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Atlantis set for Monday lift-off

Hubble servicing mission good to go

Bridging the IT gap between rising business demands and ageing tools

The WFC3. Pic: NASAThe Wide Field Camera 3 (WFC3, pictured), meanwhile, will be set to work on "a broad range of inquiry, from early and distant galaxies beyond Hubble’s current reach".

The instrument's key feature is its "ability to span the electromagnetic spectrum from the near ultraviolet through the optical ... and into the near infrared". It will be the only Hubble kit with this "panchromatic" talent, NASA explains, and could provide "the greatest era in the spectacular history of Hubble imaging".

NASA elaborates: "The incoming light beam from the Hubble telescope is directed into WFC3 using a pick-off mirror, and is directed to either the Ultraviolet-Visible (UVIS) channel or the Near-Infrared (NIR) channel. The light-sensing detectors in both channels are solid-state devices.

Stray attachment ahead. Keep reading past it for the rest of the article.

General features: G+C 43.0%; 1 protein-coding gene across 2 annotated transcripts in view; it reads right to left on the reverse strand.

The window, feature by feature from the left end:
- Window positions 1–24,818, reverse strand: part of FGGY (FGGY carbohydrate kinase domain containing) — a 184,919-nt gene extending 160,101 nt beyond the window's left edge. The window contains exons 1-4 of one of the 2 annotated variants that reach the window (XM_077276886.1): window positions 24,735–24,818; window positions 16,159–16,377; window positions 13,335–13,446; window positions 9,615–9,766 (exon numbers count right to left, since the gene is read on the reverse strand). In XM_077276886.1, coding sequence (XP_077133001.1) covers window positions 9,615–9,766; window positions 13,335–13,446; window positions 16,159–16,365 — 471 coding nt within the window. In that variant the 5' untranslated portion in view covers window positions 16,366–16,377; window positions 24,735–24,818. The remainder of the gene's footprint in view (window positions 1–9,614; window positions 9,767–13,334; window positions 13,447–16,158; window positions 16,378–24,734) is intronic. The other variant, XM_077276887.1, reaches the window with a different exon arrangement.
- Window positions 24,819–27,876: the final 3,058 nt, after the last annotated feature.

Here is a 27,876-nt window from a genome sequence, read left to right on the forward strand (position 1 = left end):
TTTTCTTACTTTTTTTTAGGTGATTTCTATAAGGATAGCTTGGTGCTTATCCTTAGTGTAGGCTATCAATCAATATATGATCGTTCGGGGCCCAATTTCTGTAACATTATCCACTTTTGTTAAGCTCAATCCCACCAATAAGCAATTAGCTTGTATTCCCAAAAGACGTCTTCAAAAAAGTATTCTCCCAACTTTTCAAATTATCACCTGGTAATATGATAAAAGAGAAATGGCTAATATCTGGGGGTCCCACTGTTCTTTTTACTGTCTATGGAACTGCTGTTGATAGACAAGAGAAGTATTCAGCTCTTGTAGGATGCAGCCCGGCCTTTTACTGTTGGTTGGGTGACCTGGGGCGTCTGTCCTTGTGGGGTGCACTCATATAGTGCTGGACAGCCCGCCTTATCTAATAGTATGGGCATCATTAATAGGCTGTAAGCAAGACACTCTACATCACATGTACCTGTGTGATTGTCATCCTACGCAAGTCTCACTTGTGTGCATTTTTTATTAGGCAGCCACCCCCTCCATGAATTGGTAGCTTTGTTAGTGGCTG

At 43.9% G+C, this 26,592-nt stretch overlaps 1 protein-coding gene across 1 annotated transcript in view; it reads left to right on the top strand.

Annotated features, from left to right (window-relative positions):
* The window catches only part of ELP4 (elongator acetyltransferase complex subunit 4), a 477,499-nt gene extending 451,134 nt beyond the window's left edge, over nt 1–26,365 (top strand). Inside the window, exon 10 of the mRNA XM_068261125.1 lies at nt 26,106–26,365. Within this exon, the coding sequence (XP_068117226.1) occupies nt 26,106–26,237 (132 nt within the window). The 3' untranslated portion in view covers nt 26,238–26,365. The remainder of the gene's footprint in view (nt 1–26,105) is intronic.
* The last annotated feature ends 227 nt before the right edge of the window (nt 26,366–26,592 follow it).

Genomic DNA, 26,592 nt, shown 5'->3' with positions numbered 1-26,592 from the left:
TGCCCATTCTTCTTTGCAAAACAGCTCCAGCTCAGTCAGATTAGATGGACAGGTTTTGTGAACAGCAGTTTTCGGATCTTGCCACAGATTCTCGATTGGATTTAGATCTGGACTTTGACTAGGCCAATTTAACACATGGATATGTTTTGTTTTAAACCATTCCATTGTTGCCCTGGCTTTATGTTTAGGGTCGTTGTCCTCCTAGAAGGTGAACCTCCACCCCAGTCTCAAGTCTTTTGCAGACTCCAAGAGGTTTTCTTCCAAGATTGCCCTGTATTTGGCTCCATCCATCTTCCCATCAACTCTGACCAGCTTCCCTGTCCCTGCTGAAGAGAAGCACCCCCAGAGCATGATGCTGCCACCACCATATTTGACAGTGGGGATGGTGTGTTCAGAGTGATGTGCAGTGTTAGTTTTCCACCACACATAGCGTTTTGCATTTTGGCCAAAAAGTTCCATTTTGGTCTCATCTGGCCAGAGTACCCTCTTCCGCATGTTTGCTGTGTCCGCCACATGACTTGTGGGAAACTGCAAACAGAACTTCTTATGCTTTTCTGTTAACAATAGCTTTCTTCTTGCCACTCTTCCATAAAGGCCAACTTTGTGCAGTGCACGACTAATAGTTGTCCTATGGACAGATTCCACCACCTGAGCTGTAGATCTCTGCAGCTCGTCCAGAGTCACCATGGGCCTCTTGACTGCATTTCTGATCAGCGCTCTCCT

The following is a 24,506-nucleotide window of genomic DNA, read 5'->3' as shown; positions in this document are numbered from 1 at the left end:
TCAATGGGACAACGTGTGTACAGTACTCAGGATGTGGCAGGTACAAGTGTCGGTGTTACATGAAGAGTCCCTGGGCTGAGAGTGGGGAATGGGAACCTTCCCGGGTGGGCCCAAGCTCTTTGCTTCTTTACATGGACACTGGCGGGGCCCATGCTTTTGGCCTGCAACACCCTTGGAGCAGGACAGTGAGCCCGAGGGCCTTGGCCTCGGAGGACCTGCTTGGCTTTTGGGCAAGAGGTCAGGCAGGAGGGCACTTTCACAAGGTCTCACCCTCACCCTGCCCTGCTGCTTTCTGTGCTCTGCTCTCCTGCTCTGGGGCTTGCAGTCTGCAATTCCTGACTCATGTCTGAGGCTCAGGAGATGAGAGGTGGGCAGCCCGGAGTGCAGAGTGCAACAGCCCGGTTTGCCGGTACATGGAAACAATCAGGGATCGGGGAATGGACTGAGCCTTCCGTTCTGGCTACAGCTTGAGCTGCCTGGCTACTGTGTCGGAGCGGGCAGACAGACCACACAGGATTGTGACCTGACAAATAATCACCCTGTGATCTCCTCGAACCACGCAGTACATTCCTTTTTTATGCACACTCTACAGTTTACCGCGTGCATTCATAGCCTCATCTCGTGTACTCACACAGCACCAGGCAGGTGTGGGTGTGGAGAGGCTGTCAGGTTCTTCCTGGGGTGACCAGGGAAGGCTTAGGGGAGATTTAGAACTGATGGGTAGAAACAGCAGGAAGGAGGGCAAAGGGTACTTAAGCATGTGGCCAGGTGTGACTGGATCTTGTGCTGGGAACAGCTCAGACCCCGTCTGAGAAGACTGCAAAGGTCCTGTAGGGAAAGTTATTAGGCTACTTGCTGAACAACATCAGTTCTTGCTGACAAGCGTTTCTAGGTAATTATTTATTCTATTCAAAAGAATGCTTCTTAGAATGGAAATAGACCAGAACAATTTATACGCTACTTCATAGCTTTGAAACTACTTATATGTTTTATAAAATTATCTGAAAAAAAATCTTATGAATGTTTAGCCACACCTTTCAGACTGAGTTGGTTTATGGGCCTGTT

"For the UVIS channel a large format Charge Coupled Device (CCD), similar to those found in digital cameras, is used. In the NIR detector the crystalline photosensitive surface is composed of mercury, cadmium and tellurium (HgCdTe)."

A new battery module. Pic: NASARather more mundane items aboard Atlantis will be a new set of six gyros to ensure Hubble's "very precise pointing requirements", two battery modules (pictured) to "rejuvenate the electrical power system" and an "outer blanket layer". The latter, comprising stainless steel sheets, will be installed on the telescope's exterior to "provide additional thermal protection to some equipment bays, replacing the existing multilayer insulation which has slowly degraded over time due to the harsh environment of space".

The Atlantis crew will also carry out repairs to Hubble's Advanced Camera for Surveys and the Space Telescope Imaging Spectrograph. There are full details on all the planned activities available via the main Servicing Mission Four site. ®

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